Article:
Plaque that develops a relatively thick covering due to calcification. Stable plaques are the primary cause of atherosclerosis.
The first stage in the ACC/AHA Classification of heart failure; women at high risk for developing heart failure but without damage to the heart
The second stage in the ACC/AHA Classification of heart failure; women with damage to the heart but who have never had symptoms of heart failure; for example, those who have had heart attack
The third stage in the ACC/AHA Classification of heart failure; women with heart failure symptoms caused by damage to the heart, including shortness of breath, tiredness, inability to exercise
The fourth stage in the ACC/AHA Classification of heart failure; women who have advanced heart failure and severe symptoms difficult to manage with standard treatment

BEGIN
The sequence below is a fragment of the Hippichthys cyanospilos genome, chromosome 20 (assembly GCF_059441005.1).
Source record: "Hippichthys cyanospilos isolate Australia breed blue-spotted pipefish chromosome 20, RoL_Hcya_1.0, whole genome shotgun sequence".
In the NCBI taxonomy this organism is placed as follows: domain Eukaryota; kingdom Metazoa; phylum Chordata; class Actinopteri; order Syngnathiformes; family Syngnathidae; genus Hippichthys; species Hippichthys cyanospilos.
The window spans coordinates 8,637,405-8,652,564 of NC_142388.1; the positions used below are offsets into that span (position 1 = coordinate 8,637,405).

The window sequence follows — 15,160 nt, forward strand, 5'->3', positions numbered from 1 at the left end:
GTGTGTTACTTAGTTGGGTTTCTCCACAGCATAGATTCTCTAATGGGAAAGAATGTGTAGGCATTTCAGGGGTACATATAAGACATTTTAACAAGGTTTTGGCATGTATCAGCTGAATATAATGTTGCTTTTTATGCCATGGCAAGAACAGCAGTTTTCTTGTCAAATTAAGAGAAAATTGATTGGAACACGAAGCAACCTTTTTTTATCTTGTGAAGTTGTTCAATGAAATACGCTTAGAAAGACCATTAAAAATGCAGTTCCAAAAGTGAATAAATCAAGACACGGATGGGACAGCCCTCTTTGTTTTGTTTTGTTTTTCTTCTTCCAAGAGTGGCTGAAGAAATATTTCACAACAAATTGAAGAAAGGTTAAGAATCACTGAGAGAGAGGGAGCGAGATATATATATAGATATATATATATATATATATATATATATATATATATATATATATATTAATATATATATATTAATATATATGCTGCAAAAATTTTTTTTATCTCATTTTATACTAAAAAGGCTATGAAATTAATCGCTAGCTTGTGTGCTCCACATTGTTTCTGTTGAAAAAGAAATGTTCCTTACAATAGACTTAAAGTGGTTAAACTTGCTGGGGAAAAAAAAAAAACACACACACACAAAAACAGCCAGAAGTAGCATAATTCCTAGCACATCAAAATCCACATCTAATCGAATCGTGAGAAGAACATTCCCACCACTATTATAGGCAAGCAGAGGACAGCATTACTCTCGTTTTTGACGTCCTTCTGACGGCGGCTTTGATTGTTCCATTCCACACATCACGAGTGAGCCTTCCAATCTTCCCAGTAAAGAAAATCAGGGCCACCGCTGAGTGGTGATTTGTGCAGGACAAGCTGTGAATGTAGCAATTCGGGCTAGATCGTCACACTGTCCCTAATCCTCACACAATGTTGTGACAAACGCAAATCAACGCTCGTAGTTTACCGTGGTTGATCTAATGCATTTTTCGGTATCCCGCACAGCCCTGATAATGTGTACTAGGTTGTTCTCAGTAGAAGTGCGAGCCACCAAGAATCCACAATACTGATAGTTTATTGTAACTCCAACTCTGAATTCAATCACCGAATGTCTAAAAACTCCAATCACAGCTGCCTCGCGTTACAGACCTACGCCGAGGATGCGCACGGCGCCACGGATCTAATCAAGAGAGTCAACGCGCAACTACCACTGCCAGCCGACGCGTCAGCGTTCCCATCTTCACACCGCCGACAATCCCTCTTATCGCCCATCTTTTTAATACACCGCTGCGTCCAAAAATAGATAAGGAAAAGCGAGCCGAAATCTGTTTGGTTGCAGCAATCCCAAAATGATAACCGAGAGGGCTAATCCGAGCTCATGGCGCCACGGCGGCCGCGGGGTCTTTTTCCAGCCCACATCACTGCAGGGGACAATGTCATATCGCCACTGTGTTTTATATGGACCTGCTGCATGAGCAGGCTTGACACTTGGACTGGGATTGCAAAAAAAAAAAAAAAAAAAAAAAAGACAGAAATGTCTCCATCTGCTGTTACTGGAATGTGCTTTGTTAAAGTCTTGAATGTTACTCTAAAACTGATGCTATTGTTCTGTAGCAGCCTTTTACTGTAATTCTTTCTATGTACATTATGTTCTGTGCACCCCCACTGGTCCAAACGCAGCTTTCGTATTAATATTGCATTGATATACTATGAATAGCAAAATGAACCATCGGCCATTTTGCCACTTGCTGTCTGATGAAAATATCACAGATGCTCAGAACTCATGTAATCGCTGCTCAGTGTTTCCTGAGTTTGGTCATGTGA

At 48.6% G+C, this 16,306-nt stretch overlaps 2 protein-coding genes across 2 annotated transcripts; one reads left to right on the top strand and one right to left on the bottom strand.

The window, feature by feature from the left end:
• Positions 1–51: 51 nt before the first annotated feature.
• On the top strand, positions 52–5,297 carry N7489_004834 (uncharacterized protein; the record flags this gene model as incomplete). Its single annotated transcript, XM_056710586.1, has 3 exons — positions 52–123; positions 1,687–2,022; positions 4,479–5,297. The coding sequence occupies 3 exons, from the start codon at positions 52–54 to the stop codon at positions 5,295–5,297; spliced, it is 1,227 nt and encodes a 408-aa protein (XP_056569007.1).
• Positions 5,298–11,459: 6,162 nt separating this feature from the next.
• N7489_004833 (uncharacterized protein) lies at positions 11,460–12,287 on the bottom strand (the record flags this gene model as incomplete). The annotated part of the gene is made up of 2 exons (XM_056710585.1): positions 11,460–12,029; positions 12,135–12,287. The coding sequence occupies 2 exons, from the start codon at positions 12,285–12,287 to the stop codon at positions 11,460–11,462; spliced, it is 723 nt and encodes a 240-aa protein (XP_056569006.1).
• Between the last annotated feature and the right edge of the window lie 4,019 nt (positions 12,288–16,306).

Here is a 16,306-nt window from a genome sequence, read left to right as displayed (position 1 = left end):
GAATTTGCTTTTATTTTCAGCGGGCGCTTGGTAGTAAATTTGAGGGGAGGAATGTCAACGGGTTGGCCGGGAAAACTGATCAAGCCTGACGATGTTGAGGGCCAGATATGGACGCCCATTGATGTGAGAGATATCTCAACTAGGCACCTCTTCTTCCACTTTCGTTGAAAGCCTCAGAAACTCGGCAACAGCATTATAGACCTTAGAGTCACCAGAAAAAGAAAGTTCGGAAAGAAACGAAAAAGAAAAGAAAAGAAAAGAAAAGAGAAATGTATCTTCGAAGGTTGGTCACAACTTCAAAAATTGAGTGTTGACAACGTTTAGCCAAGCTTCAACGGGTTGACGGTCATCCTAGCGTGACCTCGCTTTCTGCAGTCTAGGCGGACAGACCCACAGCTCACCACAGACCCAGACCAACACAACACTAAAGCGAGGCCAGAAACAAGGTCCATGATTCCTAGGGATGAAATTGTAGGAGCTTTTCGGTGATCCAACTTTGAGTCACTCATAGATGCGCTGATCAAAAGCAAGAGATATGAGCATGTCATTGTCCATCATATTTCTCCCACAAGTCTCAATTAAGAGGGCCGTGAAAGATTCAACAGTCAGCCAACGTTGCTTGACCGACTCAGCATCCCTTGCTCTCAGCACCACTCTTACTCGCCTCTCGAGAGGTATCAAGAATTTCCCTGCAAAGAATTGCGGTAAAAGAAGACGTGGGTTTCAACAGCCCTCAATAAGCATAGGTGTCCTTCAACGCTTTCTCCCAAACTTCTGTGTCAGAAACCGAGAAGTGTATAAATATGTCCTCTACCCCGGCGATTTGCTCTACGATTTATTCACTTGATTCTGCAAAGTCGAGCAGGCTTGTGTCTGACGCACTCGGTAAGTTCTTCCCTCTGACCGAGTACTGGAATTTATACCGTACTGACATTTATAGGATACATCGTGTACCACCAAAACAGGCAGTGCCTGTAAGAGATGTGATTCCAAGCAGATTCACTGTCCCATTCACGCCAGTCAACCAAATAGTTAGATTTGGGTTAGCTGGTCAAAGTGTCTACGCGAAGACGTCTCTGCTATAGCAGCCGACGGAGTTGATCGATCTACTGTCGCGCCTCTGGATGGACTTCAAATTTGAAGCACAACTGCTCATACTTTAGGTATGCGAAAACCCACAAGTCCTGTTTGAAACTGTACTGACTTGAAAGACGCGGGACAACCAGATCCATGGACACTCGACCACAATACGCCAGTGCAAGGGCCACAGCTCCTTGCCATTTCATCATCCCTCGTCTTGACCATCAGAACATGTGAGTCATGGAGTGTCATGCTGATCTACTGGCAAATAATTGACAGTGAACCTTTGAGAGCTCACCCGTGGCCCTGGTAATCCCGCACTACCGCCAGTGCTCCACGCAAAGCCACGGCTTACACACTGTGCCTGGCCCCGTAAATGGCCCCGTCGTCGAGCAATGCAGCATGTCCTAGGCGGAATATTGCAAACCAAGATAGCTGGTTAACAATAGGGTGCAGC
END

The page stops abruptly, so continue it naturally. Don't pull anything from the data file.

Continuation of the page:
Reduced or discontinued flow.
Class of drugs that lower cholesterol.
Narrowing of a blood vessel or valve. See also Restenosis.
Tiny, wire-mesh tubes that are implanted to prop open clogged arteries. See also Drug-eluting stents.
a combination of an echocardiogram test and a stress (exercise) test; used to see how your heart muscle performs when it is working hard (stressed)
An electrocardiogram performed while the patient exercises in a controlled manner on a treadmill or stationary bicycle at varied speeds and elevations. This test can help detect heart vessel irregularities, disease, and damage. See also Electrocardiogram.
Interruption of blood flow to parts of the brain caused by a blocked or bleeding artery that results in the death of cells in the brain. Also known as a brain attack. See also Ischemic stroke and Hemorrhagic stroke.
An area in the southeastern US, particularly South Carolina, North Carolina, Arkansas, Tennessee, and Georgia, that has an unusually high rate of stroke and heart disease
The amount of blood that the heart pumps out at each contraction.
|Subarachnoid hemorrhage (SAH)||
bleeding in the tissue or space surrounding the brain